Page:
First, the media were generally to the left of Nixon politically, so they would have been less critical of the effort than would right-of-center people. FWIW, I didn’t know who William F. Buckley was then - I wonder if he expressed disapproval at the time?

Second, in 1972 the media was much less likely to weigh in over ideological matters than in today’s ideological shopping center.

As smapti points out above, Nixon did nothing on his China visit which merited the kind of reaction that Trump’s actions (or lack of them) warrant.

PS: A few months later began the Watergate affair, during coverage of which the media certainly did express strong disapproval. The case can be made that their ideology influenced the degree of this disapproval, but there was eventually fire behind the smoke that made even conservative Republicans like Barry Goldwater tell Nixon he’d fucked up big time.

It is relevant, because I think you’re making a false analogy in comparing Nixon to Trump.

Yes, Nixon met with Breshnev and discussed national security issues with him. At one point, they actually had a one-on-one with no-one but translators present. Kissinger gently chided Nixon for having done that.

But at no point did Nixon say anything along the lines of: “The CIA, the FBI, our military intelligence, have all warned me that the USSR is hostile to us. Secretary Brezhnev assures me that is not the case. I see no reason not to believe Secretary Brezhnev.”

That is what Trump is has done here. Unless you can show a spot where Nixon (or any other president) has publicly stated that he prefers the advice given to by the leader of the USSR/Russia over the unanimous advice of the US intelligence bodies, it’s not really a fair comparison.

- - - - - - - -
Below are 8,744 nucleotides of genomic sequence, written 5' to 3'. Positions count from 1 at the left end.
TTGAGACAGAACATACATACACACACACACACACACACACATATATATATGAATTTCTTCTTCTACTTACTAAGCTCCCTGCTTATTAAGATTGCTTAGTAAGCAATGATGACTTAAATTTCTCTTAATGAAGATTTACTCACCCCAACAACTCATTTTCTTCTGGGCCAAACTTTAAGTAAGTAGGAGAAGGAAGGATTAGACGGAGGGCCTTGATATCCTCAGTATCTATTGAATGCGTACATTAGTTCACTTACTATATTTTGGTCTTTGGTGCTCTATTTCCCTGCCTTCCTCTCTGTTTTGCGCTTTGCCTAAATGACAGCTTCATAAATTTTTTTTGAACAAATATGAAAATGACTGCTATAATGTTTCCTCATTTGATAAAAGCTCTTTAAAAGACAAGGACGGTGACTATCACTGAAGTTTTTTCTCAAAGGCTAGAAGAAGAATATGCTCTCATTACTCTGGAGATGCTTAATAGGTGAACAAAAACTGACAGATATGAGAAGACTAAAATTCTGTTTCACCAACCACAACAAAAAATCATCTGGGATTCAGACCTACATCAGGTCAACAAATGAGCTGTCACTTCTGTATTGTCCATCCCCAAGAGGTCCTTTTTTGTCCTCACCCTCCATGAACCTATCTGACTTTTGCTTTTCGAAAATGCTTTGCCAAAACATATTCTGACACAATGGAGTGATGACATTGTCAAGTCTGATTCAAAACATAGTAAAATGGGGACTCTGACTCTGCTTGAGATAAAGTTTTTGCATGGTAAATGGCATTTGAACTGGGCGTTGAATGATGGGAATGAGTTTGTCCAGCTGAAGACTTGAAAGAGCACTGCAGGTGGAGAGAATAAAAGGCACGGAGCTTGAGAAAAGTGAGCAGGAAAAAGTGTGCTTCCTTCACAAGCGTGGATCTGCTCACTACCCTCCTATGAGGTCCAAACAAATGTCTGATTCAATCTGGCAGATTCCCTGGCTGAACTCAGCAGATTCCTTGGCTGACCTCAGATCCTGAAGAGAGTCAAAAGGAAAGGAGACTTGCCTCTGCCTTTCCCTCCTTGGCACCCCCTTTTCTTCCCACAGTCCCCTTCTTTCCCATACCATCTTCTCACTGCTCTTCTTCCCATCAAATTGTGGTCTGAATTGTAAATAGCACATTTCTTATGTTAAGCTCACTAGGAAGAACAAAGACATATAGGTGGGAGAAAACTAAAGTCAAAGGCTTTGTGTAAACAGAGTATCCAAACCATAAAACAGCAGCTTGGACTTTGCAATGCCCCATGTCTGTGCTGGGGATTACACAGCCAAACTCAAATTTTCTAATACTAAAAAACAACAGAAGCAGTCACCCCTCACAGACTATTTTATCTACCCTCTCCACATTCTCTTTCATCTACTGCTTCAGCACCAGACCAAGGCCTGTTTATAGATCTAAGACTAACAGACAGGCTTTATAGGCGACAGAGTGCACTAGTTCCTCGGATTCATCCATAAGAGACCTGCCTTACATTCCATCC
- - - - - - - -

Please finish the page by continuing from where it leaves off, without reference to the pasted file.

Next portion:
Expressed disapproval is, perhaps, putting it mildly.

Comparing things is not the same as equating them. I never said that their achievements or blunders were remotely equivalent, nor did I mean to imply this. All I said was that they both made overtures to Moscow at a time of heightened tensions between Washington and Moscow, and that both of them got flak for it, and asked whether the amount of flak was much different. Obviously the sort of flak that they did get was different in its content, addressing different flaws.

Look, I’m not trying to make some sort of point with this question. Honest. I’m just interested in comparing media reactions towards US–USSR/Russia relations, now and then, using a situation which, while admittedly very different in the details, was similar at a very general level. It’s like if I asked what the British press’s reaction was to Germany’s invasion of Russia in 1941 and how this compared to their reaction to France’s invasion of Russia in 1812. You’d think I’d be able to get a straight answer to that, or at least some interesting discussion, without people accusing me of equating Napoleon and Hitler.

I’m not suggesting you’re comparing Napoleon with the other guy :).

Where I’m disagreeing with you is this statement: